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and represented them with sentiments and manners agreeable to their historical characters; and to those things, which common fame had divulged of them, must have engaged the attention of the spectator, and affifted in that delusion of his Imagination, from whence his fympathy with the story muft arise. We are affected by the catastrophe of a Stranger, we lament the destiny of an dipus, and the misfortunes of an Hecuba; but the little peculiarities of a character touch us only where we have some nearer affinity to the person, than the common relation of humanity: nor, unless we are particularly acquainted with the original character, can these distinguishing marks have the merit of heightening the ręsemblance, and animating the portrait.

.: We are apt to consider Shakespear only as a Poet; but he is certainly one of the greatest moral Philosophers that ever lived.


Euripides was highly esteemed by theancients for the moral sentences, with which he has interspersed the speeches in his tragedies;

and certainly many general truths are expressed in them with a sententious brevity. But he rather collects general opinions into maxims, and gives them a form, which is easily retained by memory, than extracts any new observations from the characters in action, which


reader of penetration will find the invariable practice of our author; and when he introduces a general maxim, it seems drawn from him by the occasion. As it arises out of the action, it loses itself again in it, and remains not, as in other writers, an ambitious ornament glittering alone, but is so connected as to be an useful passage very naturally united with the story. The examples of this are so frequent, as to occur almost in every scene of his best plays. But left I should be misunderstood, I will cite one from the second part of Henry IV. where the general maxim is, that


An habitation giddy and unsure
Hath he that buildeth on the vulgar heart.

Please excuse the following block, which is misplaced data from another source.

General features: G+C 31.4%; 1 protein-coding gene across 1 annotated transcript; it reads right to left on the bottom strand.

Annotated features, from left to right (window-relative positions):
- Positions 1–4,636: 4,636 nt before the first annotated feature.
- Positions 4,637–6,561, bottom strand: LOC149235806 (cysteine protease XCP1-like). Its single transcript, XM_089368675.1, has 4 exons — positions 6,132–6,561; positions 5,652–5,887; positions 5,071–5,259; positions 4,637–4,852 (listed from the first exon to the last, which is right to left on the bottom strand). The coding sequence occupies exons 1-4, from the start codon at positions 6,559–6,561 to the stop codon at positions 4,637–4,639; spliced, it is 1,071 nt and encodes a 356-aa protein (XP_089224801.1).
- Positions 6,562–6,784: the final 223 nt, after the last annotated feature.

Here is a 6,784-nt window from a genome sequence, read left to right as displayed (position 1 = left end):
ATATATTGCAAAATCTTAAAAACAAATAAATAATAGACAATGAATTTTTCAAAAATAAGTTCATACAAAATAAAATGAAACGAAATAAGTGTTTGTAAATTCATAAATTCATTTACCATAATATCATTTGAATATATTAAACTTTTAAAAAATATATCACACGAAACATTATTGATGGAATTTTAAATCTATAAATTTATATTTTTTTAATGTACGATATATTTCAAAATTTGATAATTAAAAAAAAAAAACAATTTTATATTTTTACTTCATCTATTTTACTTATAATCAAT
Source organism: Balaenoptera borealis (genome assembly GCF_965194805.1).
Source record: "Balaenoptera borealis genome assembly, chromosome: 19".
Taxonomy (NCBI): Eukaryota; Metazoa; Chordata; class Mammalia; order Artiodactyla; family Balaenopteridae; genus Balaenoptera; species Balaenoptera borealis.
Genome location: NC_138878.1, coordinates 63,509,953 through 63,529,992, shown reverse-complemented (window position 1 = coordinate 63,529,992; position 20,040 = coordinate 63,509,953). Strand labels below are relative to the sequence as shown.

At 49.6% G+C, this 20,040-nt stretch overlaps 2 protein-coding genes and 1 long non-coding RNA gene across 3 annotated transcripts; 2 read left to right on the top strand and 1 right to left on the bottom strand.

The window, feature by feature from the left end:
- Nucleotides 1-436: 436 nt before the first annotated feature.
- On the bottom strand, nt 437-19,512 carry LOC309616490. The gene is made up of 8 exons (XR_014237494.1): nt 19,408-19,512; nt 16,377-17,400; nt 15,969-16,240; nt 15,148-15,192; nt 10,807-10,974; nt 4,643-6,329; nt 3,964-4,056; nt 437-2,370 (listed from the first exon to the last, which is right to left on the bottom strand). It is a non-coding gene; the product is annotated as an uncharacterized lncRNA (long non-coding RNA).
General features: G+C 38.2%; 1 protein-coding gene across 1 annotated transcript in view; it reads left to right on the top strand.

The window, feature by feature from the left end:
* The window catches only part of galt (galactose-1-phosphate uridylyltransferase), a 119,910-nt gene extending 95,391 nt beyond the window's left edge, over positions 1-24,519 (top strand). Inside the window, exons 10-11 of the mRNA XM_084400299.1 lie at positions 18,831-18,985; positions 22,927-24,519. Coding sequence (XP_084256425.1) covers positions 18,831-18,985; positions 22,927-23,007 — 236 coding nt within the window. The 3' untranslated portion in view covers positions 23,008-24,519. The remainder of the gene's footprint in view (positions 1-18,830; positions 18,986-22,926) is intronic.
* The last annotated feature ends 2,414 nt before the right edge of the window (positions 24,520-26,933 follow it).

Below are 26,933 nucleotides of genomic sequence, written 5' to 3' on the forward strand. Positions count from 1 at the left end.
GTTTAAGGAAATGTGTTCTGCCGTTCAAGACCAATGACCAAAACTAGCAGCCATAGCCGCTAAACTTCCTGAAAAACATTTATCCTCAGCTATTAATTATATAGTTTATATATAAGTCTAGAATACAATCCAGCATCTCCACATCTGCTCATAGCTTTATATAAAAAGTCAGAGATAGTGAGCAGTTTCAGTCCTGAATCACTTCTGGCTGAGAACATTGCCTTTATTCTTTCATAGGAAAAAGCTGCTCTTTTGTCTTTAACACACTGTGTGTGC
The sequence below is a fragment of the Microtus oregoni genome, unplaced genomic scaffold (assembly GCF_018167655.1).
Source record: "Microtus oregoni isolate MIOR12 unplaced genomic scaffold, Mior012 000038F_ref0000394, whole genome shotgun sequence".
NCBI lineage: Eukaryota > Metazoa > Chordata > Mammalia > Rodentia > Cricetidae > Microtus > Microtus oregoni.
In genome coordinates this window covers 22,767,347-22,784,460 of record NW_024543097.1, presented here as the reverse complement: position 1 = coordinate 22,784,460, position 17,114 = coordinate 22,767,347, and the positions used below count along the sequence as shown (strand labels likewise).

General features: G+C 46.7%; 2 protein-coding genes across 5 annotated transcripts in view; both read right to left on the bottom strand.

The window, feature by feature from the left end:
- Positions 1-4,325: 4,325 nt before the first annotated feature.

Let us on: And publish the occasion of our arms. The commonwealth is sick of their own choice; Their over greedy love hath surfeited. An habitation giddy and unfure Hath he that buildeth on the vulgar heart. Oh thou fond many ! with what loud applause, Did'st thou beat heav'n with blefling Bolingbroke, Before he was, what thou would'st have him be! And now, being trim'd up in thine own desires, Thou, beastly feeder, art so full of him, That thou provok'st thyself to cast him up. So, so, thou common dog, didst thou disgorge Thy glutton bosom of the royal Richard, And now thou would'st eat thy dead vomit up, And howl'st to find it. What trust in these times? They that when Richard liv'd would have him die, Are now become enamour'd on his grave: Thou that throwd'st dust upon his goodly head, When through proud London he came fighing on After the admired heels of Bolingbroke, Cry'st now, O earth, yield us that king again, And take thou this.

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Moral reflections


be more frequent in this kind of Drama, than in the other species of Tragedy, where, if not very short, they teaze the spectator, whose mind is intent upon, and impatient for the catastrophe ; and unless they arise necessarily out of the circumstances the person is in, they appear unnatural. For in the pressure of extreme distress, men are intent only on themselves and on the present exigence. The various interests and characters in these historical plays, and the mixture of the comic, weaken the operations of pity and terror, but introduce various opportunities of conveying moral instruction, as occasion is given to a variety of reflections and obfervations, more useful in common life than those drawn from the conditions of kings and heroes, and persons greatly superior to us by nature or fortune.

As there are poets of various talents, and readers of various tastes, one would rather wish that all the fields of Parnaffus might


be free and open to men of genius, than that a proud and tyrannical spirit of criticism should controul us in the use of any of them. Those which we should have judged most barren, have brought forth noble productions when cultivated by an able hand.

Even fairy land has produced the Sublime ; and the wild regions of Romance have sometimes yielded just and genuine sentiments.

To write a perfect tragedy, a Poet must be possessed of the Pathetic or the Sublime; or perhaps to attain the utmost excellence, must, by a more uncommon felicity, be able to give the Sublime the finest touches of passion and tenderness, and to the Pathetic the dignity of the Sublime. The straining a moderate or feeble genius to these arduous tasks, has produced the most absurd bombast, and the most pitiable nonsense that has ever been uttered. Aristotle's rules, like Ulysses' bow, are held forth to all pretenders to Tragedy, who as unfortunate as 4


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